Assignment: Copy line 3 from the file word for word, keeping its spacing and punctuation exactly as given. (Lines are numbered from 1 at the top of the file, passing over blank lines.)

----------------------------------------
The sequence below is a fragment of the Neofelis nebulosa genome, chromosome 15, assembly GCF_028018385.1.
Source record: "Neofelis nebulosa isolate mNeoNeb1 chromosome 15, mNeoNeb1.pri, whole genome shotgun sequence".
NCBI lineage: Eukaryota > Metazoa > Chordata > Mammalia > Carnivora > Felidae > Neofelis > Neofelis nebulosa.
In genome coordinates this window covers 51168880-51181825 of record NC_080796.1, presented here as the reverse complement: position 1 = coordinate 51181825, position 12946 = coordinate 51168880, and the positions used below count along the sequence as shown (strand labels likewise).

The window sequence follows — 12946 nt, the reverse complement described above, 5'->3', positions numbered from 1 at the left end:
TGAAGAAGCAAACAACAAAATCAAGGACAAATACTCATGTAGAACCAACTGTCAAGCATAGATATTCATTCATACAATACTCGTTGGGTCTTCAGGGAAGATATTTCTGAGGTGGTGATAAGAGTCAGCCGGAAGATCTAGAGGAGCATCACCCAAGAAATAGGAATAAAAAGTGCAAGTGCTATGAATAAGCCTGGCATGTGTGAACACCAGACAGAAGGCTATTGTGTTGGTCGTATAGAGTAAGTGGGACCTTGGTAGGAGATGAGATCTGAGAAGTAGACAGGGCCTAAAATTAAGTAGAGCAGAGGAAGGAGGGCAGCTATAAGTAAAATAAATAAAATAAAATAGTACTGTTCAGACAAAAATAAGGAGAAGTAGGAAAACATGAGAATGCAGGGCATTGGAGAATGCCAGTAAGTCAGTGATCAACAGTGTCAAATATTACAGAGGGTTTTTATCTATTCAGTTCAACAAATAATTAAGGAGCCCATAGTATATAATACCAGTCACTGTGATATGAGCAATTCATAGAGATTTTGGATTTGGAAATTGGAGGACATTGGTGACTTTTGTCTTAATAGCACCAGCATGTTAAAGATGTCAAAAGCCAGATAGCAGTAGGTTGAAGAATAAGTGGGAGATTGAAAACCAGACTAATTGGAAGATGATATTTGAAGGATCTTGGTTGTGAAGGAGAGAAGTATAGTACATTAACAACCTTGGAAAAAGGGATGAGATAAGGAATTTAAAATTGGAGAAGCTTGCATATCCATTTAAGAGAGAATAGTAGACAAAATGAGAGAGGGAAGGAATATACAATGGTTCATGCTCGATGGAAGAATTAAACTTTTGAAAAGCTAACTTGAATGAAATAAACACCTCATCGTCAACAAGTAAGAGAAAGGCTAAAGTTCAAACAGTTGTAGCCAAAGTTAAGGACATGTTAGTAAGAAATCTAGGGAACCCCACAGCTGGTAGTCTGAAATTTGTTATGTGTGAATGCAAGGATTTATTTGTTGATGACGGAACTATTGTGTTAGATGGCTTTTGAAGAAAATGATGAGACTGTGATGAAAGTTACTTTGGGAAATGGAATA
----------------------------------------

NCBI lineage: Eukaryota > Metazoa > Chordata > Mammalia > Carnivora > Felidae > Neofelis > Neofelis nebulosa.